Philipe, you are a total stranger and you might have saved my life. If you are reading this, contact me. Needless to say I owe you one.

Soon after three cars had stopped and pulled over. One stayed on the corner by the street with flashers on to keep other cars from hitting me. The two other people stayed by me to keep me calm. I never screamed in agony or hyperventilated, I never did anything accept breath and trust my life to these strangers, I felt there was no other way I could survive the situation.

The paramedics and fire department arrived. They shattered the glass on the passenger side to get the car unlocked, but still the jaws of life were needed to pry open the door to get me out.

Once out, I realized I could put no weight on my ankle, so I was immediately put on the gurney and taken to UC Davis Trauma Center. Of course once your on the gurney they could be taking you to Mexico for all you know.

Once you are on the gurney, all you can do is look up, you can see nothing from side to side or even your own feet. I have no idea what roads they took to get me to the trauma center and once there I had no idea where I was going when escorted from room to room. The blood on my hands had dried to a horror film prop crust. The neck brace was chaffing to say the least. I had no control over anything, I do not like that.

The intake nurse made an insulting joke about how I was lucky I only had one beer, and next time I should “use uber.” The paramedics reassured me that I was fine, that they knew I wasn’t drunk, and that nurse was an asshole. I do not want to obsess over it, but I will say that I hope this nurse gets fired, you do not make jokes to patients in the trauma intake center.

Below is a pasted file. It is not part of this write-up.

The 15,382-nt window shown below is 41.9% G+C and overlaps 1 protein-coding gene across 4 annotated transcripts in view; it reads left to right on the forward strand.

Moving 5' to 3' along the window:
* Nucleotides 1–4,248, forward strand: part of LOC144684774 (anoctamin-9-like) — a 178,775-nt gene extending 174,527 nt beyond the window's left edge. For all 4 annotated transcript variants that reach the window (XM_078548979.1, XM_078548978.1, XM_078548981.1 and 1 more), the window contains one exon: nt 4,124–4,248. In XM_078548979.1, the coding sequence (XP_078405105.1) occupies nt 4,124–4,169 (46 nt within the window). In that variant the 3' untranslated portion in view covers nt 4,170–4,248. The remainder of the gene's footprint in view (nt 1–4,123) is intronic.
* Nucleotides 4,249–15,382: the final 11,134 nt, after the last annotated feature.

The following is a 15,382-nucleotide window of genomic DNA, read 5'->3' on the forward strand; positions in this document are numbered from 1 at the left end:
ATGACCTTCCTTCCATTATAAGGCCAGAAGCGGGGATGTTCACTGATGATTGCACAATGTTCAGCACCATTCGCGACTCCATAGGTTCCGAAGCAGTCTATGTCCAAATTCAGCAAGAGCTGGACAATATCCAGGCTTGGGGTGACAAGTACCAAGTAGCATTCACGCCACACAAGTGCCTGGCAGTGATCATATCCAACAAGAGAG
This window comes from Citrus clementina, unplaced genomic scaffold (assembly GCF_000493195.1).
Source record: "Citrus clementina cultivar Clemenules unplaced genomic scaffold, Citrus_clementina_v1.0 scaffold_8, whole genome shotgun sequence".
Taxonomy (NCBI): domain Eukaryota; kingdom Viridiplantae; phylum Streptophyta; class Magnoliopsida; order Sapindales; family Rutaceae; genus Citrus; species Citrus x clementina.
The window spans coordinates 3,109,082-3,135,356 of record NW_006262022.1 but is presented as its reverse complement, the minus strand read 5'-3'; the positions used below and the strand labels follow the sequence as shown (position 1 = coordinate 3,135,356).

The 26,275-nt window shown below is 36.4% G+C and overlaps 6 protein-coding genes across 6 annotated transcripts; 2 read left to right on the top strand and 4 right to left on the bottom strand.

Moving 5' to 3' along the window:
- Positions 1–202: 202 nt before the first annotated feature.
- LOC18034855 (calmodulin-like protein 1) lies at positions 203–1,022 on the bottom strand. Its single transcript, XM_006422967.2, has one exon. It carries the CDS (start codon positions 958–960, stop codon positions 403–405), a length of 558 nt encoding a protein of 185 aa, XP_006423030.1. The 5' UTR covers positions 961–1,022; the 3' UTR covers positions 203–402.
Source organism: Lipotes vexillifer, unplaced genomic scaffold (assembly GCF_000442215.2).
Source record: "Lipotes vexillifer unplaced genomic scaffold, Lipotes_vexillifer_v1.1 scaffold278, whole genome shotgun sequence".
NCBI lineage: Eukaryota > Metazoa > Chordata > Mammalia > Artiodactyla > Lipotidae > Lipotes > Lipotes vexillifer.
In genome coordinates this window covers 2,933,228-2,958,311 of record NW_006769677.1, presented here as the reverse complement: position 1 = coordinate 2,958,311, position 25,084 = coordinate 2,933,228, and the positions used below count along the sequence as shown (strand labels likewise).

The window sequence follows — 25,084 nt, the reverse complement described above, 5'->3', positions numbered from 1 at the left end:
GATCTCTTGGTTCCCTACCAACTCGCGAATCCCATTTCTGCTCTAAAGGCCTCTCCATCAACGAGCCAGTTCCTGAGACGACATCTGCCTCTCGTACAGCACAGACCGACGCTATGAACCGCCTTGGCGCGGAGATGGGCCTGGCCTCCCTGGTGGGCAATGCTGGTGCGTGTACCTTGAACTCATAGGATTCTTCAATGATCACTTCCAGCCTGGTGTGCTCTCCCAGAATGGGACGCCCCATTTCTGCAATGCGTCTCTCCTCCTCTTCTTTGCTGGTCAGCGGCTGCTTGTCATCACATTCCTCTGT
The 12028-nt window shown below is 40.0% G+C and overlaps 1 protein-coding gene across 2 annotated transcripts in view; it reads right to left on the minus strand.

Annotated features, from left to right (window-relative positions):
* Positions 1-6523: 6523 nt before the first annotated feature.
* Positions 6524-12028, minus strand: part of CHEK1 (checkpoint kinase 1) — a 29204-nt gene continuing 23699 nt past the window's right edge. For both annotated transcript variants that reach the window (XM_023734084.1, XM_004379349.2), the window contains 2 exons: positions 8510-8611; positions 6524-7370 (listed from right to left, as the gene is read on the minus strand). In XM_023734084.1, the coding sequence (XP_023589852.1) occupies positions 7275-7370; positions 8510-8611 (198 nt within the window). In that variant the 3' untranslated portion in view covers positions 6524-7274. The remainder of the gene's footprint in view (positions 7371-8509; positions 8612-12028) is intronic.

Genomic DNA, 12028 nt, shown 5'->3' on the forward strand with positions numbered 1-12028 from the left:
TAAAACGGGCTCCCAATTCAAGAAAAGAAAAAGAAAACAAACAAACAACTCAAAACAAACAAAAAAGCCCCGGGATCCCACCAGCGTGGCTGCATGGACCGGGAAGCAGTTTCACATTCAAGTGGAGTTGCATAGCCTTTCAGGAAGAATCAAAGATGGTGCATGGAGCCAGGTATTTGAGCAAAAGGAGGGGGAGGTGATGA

I do not want to relive the rest of that night, I do not want to go into all the details because the details are the hell that traumatized me and I just don’t want to relive it, not now or ever again. I will say that all the other staff at UC Davis trauma center were very kind, very understanding, very tender, all of which I needed at the time.

The night was a series of tests, and waiting, and tests, and waiting. Waiting, alone in cold sterile rooms warmed only by a set of blankets haphazardly stacked on me. Waiting. Locked in a position unable to sit up because you aren’t allowed. Waiting, stuck looking only at the lights and ceiling tile because of a neck brace, then more x-rays and tests. All getting wheeled to an from, never knowing exactly where or for what test. Waiting.

When I first arrived and the doctors started their first tests, just after stripping me of my clothes, a social worker asked who they should call. I gave them my mother’s name and both phone numbers. I did everything I could to share every detail I could whenever I was asked a question, no matter what the question was.